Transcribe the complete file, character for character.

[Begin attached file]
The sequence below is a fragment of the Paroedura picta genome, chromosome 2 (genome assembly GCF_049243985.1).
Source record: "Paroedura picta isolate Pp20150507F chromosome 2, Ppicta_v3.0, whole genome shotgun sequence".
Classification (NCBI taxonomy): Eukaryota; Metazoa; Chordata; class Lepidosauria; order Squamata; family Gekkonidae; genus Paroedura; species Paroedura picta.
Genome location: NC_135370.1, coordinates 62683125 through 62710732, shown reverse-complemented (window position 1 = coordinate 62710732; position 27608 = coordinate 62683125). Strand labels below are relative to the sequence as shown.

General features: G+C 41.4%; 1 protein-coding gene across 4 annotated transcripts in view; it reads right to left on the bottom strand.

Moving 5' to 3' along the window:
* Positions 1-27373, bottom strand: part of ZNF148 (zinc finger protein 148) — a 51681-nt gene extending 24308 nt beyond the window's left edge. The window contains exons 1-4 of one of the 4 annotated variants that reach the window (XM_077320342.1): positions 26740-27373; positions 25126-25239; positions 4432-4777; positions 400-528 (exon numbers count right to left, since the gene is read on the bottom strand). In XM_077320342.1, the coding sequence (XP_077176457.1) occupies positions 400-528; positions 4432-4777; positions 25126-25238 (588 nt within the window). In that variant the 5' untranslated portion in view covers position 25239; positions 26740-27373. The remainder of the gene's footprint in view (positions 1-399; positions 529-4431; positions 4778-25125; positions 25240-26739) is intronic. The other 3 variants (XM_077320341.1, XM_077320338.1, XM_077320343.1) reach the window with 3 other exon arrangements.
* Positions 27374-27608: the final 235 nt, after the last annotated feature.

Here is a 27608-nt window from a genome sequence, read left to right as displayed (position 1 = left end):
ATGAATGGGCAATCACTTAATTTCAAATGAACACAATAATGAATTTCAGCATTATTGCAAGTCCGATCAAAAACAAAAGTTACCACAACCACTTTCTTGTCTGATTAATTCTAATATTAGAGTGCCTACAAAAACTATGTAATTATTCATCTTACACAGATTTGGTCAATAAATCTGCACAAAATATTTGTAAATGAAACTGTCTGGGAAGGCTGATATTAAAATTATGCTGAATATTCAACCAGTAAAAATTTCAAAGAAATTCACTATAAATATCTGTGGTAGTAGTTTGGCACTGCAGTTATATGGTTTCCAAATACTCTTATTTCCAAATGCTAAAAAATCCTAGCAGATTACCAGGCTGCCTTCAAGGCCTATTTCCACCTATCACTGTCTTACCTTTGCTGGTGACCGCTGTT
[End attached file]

The sequence below is a fragment of the Paroedura picta genome, chromosome 2 (genome assembly GCF_049243985.1).
Source record: "Paroedura picta isolate Pp20150507F chromosome 2, Ppicta_v3.0, whole genome shotgun sequence".
Classification (NCBI taxonomy): Eukaryota; Metazoa; Chordata; class Lepidosauria; order Squamata; family Gekkonidae; genus Paroedura; species Paroedura picta.
Genome location: NC_135370.1, coordinates 62683125 through 62710732, shown reverse-complemented (window position 1 = coordinate 62710732; position 27608 = coordinate 62683125). Strand labels below are relative to the sequence as shown.

General features: G+C 41.4%; 1 protein-coding gene across 4 annotated transcripts in view; it reads right to left on the bottom strand.

Moving 5' to 3' along the window:
* Positions 1-27373, bottom strand: part of ZNF148 (zinc finger protein 148) — a 51681-nt gene extending 24308 nt beyond the window's left edge. The window contains exons 1-4 of one of the 4 annotated variants that reach the window (XM_077320342.1): positions 26740-27373; positions 25126-25239; positions 4432-4777; positions 400-528 (exon numbers count right to left, since the gene is read on the bottom strand). In XM_077320342.1, the coding sequence (XP_077176457.1) occupies positions 400-528; positions 4432-4777; positions 25126-25238 (588 nt within the window). In that variant the 5' untranslated portion in view covers position 25239; positions 26740-27373. The remainder of the gene's footprint in view (positions 1-399; positions 529-4431; positions 4778-25125; positions 25240-26739) is intronic. The other 3 variants (XM_077320341.1, XM_077320338.1, XM_077320343.1) reach the window with 3 other exon arrangements.
* Positions 27374-27608: the final 235 nt, after the last annotated feature.

Here is a 27608-nt window from a genome sequence, read left to right as displayed (position 1 = left end):
ATGAATGGGCAATCACTTAATTTCAAATGAACACAATAATGAATTTCAGCATTATTGCAAGTCCGATCAAAAACAAAAGTTACCACAACCACTTTCTTGTCTGATTAATTCTAATATTAGAGTGCCTACAAAAACTATGTAATTATTCATCTTACACAGATTTGGTCAATAAATCTGCACAAAATATTTGTAAATGAAACTGTCTGGGAAGGCTGATATTAAAATTATGCTGAATATTCAACCAGTAAAAATTTCAAAGAAATTCACTATAAATATCTGTGGTAGTAGTTTGGCACTGCAGTTATATGGTTTCCAAATACTCTTATTTCCAAATGCTAAAAAATCCTAGCAGATTACCAGGCTGCCTTCAAGGCCTATTTCCACCTATCACTGTCTTACCTTTGCTGGTGACCGCTGTT